You know that term “soccer mom”. It’s cute, right? It implies a dedicated mother who loves to drive carpool, slice oranges, and wash uniforms. (I mean, who doesn’t?) A mom who beams with pride when her offspring shows off his fancy footwork, or a mom who gives her child a boost when she’s down after a questionable call by the referee. But you guys, that’s not it. Not even close. It turns out being a soccer mom is not for the faint of heart. I know. I learned the hard way last weekend.
Here’s how it all went down…
Kid one, game one. Noon on Saturday. And while it was actually September in the Bay Area, imagine it was more like Arizona in July. I sent my first born to just stand there (I mean, not just stand there, stand there…except the quarter he was goalie because by the grace of God the coach knew to put his best forwards in while my kid was protecting the goal so the ball was at the other end of the field the whole entire time). Anyway, did I mention it was hot? And, here’s the zinger. I didn’t put sunscreen on him. The kid with blond eyebrows and blue eyes. So, sure, the Trolls pulled off an impressive win — thanks almost entirely to the 3rd quarter goalie who didn’t let a single ball past him (with a nod to the 3rd quarter every-other-positions who didn’t let a single ball near the goalie, of course). But this mom? She was a big loser. Because not only did Big walk off the field with a smile, he walked off with one heck of a sunburn. But don’t worry, I didn’t entirely throw caution to the wind. I went ahead and made him an appointment with the dermatologist in 2028 to make up for it.
Kid two, game two. Have you ever watched 5-year-old girls play soccer? For an hour? That, my friends, takes unparalleled commitment. And caffeine.
Kid three, game three. I arrived, and immediately began chatting with a friend as we set up the one thing I’ve learned every soccer mom (and dad) must have — super-plush folding chairs. As she was telling me about the awesome party she’d just come from — you know, the one I was invited to but for some reason declined due to the game one-two combo above — I began to question my priorities (and sanity). That’s when the heaviest part of one of those chairs came crashing down on top of my foot. Literally bringing me to my knees. The rest of the game was a blur because I was using all my mental power (which is fairly limited these days) not to cry about my silly foot because if seven-year-old boys can take direct ball shots to the gut — and then run a couple more miles up and down the field — certainly my sidelines injury would be ok.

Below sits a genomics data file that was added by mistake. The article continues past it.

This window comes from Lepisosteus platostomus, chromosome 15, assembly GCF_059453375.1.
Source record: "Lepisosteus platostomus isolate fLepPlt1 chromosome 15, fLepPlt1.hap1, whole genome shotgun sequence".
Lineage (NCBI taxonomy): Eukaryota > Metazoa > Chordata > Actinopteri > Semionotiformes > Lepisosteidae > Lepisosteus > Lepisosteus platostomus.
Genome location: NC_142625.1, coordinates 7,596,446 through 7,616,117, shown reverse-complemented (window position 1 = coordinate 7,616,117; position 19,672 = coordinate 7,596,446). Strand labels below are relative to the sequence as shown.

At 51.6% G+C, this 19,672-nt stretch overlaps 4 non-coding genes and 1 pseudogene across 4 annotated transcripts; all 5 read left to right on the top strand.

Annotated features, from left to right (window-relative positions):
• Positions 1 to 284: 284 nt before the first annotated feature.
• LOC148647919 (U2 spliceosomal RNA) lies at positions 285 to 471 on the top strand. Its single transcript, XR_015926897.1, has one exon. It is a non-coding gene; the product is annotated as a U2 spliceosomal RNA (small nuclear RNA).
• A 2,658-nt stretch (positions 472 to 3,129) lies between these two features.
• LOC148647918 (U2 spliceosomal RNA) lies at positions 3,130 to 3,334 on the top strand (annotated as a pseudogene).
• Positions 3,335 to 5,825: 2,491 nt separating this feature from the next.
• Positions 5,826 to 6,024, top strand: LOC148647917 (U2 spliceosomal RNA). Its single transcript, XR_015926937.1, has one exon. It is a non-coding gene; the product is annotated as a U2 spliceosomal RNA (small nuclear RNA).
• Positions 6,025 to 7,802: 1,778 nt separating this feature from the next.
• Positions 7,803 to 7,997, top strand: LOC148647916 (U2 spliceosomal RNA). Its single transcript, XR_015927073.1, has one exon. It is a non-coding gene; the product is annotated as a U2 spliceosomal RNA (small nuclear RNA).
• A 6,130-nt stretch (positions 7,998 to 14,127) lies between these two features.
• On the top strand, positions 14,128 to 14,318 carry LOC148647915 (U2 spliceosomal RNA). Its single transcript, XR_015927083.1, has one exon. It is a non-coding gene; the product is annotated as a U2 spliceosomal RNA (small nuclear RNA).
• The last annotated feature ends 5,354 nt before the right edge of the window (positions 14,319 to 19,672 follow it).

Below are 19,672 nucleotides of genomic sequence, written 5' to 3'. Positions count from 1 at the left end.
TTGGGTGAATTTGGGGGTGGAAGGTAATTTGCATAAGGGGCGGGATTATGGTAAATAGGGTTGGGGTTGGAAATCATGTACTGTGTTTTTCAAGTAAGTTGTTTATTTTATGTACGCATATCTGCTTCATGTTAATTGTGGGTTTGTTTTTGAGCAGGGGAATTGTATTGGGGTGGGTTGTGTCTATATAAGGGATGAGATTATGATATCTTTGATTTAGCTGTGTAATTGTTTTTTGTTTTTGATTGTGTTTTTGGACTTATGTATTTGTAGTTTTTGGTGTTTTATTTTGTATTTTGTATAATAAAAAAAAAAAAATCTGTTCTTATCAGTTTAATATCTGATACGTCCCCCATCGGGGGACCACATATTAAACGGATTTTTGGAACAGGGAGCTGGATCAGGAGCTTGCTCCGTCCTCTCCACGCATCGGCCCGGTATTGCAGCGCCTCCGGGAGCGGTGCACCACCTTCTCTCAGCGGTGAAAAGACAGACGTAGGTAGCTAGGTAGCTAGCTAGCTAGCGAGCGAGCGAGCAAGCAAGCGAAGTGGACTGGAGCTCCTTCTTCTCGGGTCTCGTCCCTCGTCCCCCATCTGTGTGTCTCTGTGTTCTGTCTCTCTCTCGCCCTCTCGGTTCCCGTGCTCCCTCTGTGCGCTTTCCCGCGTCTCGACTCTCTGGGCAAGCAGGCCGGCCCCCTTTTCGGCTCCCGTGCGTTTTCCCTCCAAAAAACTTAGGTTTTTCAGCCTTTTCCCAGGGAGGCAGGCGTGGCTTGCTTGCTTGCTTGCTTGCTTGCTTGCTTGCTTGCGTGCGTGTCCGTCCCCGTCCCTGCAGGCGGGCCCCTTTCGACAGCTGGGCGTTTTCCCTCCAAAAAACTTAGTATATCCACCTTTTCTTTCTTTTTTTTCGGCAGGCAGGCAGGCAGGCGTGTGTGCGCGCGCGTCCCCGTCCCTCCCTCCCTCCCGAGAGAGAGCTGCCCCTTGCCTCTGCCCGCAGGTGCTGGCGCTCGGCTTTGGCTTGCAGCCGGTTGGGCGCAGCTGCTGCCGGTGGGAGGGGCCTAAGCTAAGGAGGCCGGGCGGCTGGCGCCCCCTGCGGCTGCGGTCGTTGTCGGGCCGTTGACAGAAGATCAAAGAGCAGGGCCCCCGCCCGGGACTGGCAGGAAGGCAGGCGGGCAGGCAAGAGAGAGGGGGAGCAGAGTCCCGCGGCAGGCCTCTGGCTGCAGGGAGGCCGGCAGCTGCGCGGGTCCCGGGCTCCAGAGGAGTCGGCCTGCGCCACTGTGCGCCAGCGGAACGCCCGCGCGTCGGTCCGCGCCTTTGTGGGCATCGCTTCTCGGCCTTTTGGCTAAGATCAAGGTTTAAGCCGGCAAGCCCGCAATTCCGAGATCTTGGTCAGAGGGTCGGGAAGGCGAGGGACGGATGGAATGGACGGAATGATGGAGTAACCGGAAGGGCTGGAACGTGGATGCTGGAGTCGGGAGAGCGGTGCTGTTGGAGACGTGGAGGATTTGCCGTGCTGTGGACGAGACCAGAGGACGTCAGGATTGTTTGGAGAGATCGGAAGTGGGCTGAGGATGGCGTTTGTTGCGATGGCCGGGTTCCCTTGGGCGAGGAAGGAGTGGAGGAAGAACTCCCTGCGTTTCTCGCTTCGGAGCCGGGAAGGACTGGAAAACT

But then, a day later, I realized it was not ok. It still hurt. A lot. So I started to Google things like, “Can you break a bone on top of your foot?” Which led me to, “1st metatarsal fractures”. Which led me to sit with my head between my knees for the next 30 minutes. Because that’s when I remembered I can’t handle medical stuff.
When I no longer feared fainting, I went downstairs — cursing myself the whole way for ever building this house with all these stairs because a quaint, one-story home would be a heck of a lot easier right now — and got an ice pack. I then proceeded to do all the other stuff soccer moms do, like make dinner. (Ok, ok, I went to the drive-thru with my good foot.) Through it all, I told myself tomorrow would be better.
Only it wasn’t. So I finally called the doctor. She could see me in 10 minutes or not at all. It was go time.
For a split second, I questioned whether it would be socially acceptable to wear slippers to volunteer in Pink’s art class, which I’d barely be on time to at this point thanks to this squeezed-in appointment. While my how-I-dress-in-public standards have become embarrassingly low in general, this time I made the vain choice to go with (oh-so-painful) flip flops instead. You know, just one notch down from stilettos.